Help to Buy is a government scheme which was introduced to offer help to first time home buyers purchase a property. This was brought about by offering government loans which were more attainable, such as by offering deposit requirements of a mere 5%. The reason for the introduction of Help to Buy was in wake of the rise in housing prices and the Government had aimed to assist those who could afford mortgage repayments, but could not raise the required deposit, to get on the housing ladder.
Initially, the Help to Buy scheme was offered to both new and existing home buyers. In October 2013, the Government introduced a scheme of Help to Buy known as the mortgage guarantee scheme which applied to homes up to a value of £600,000. Under this system, borrowers across the whole of the UK could put down a deposit of as little as 5% of the property price. The government would then provide a guarantee to the mortgage lender for up to a further 15%, which provided banks and building societies the peace of mind to lend larger mortgages and, hopefully, at lower rates than would otherwise be attached them. This scheme had a huge impact on encouraging lenders to offer improved terms to buyers with a small deposit, which helped lead to its closure in December 2016.
Following the closure of the mortgage guarantee scheme, there are no longer Help to Buy schemes which are offered to both new and existing homes, but only the Help to Buy Equity Loan which was the first scheme to be introduced in April 2013. It is available to both first-timer buyers and those moving homes – but is restricted to newly-built homes. The Government’s Equity Loan part of Help to Buy only applies to properties worth up to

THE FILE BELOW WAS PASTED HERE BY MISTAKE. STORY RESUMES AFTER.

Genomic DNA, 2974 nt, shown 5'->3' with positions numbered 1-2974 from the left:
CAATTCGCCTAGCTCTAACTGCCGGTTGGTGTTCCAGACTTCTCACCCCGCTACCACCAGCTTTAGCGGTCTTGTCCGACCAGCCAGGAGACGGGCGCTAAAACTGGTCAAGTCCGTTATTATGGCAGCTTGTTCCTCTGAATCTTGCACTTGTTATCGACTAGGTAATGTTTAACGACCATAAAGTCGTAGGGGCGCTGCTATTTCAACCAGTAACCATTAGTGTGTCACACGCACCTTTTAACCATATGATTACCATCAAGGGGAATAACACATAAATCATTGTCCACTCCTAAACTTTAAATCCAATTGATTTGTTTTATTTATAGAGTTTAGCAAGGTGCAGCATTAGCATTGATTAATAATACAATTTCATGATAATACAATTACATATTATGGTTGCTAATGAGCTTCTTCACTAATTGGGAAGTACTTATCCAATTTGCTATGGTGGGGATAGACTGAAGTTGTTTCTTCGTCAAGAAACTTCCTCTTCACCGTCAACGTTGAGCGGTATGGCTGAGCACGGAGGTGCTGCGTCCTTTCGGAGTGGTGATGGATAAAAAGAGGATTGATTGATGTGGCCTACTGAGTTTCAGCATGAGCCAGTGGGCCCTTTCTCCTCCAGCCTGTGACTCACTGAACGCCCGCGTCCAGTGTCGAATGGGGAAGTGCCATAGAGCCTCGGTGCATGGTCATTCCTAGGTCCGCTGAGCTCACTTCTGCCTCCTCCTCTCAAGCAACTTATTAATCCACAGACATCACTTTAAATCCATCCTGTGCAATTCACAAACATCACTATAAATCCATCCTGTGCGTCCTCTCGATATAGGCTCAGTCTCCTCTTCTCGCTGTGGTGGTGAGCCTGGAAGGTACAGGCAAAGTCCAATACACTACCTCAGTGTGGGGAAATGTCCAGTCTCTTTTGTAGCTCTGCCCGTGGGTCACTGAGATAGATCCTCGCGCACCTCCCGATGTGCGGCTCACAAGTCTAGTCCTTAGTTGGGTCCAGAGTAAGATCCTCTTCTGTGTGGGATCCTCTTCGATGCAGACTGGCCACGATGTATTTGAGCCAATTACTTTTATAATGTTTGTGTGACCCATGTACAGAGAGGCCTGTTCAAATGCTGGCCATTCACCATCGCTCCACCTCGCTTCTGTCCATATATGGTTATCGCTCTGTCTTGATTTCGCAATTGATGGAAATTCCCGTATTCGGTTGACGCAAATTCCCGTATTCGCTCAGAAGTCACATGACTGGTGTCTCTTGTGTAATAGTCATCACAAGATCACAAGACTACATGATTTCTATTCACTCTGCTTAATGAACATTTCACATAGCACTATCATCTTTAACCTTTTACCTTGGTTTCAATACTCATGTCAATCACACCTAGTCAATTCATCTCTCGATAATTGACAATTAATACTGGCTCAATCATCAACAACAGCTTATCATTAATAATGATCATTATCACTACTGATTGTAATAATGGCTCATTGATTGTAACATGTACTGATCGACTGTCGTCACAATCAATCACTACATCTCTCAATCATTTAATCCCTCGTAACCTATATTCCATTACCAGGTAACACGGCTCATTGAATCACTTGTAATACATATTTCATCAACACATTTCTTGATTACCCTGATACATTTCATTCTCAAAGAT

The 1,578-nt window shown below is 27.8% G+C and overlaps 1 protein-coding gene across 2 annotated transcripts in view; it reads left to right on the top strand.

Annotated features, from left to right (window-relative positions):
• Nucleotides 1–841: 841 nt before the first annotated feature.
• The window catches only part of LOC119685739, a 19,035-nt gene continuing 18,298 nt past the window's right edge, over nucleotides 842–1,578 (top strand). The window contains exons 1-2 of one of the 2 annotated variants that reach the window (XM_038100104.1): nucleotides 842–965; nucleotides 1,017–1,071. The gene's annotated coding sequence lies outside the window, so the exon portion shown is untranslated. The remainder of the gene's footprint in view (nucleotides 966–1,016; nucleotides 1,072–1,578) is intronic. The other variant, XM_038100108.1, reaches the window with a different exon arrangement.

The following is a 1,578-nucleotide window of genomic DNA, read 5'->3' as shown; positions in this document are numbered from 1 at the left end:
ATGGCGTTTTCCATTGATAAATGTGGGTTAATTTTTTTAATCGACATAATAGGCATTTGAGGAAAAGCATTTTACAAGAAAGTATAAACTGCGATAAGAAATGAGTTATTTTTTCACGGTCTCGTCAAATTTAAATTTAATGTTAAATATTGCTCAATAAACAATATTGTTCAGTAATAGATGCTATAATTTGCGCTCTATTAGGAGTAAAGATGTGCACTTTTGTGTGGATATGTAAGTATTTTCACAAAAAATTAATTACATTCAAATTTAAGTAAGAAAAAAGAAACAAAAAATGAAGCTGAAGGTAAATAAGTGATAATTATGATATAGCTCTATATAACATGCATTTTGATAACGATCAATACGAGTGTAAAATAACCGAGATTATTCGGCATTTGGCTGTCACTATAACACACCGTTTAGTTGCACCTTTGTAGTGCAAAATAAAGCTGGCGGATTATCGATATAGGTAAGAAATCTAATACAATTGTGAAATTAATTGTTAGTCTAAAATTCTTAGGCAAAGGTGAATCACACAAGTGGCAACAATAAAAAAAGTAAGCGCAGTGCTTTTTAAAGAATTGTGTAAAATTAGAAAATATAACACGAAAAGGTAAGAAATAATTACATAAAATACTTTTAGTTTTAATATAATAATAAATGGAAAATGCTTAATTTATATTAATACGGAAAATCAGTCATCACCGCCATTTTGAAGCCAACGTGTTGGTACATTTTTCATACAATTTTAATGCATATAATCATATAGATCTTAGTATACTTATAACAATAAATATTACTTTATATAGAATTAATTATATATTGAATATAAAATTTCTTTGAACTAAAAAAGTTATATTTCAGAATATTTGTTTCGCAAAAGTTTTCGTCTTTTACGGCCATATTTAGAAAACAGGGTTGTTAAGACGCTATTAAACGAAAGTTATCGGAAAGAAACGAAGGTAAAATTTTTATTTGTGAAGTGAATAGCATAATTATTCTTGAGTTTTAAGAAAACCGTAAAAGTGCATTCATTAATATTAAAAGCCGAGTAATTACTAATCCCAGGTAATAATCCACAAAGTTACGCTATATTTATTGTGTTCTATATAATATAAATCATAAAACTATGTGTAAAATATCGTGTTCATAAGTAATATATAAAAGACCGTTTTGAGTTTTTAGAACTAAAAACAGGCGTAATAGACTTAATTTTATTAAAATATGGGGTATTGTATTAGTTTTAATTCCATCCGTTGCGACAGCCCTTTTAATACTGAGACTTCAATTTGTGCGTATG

£600,000. Unlike previous schemes, there is no maximum income requirement, but the property purchased must be your only residence. The Help to Buy Equity Loan in not available to purchase a buy-to-let property.
Under the Equity Loan scheme, the buyer is only required to raise 5% of the property value as a deposit. The government will provide a further loan of up to 20% through the Homes and Communities Agency, which, with a combined deposit of up to 25%, will attract more favourable rates from lenders participating in the scheme who provide the remaining 75%. Along with this, the loan must be repaid within 25 years or when you sell your house, whichever is earliest, but the amount paid is dependent on the market value at the time and therefore it could result in more being paid back then what was borrowed.
However, it’s the cost of the government’s 20% portion of the loan that’s really competitively-priced. For the first five years, the loan is interest-free. In year six, you will be charged 1.75% which will climb at a rate of 1% of that figure every year thereafter. The only downside is that the rate of interest is measured using the less favourable Retail Price Index which, taking the 2009 financial crisis aside, climbs at a higher rate on average than the Consumer Price Index.
Furthermore, borrowers can choose to repay the Equity Loan at any time, without penalty. You can pay back either 10% or 20% of the total amount, so long as the loan is worth at least 10% of the value of your home. If you don’t repay the Equity Loan while you are still living in the property, when you come to sell it, the government will reclaim its 20% stake in your home at its current value. As mentioned, if house prices have gone up considerably, this could prove to be expensive.
Whilst the introduction of Help to Buy has proved successful, with over 80,000 completions, the scheme has proven to be less successful in London, which is understandable given the higher house prices. However, there have been concerns as to the schemes economic sustainability with housing market commentators warning that, once these schemes are removed, the economic hangover may be severe. Furthermore, it has been suggested that, whilst the Help to Buy scheme has helped current struggling home buyers get on the property ladder, it may in the future have the effect of merely further increasing house prices. Thus it has been suggested to scrap the Help to Buy initiative and begin to focus entirely on building genuinely affordable new homes.
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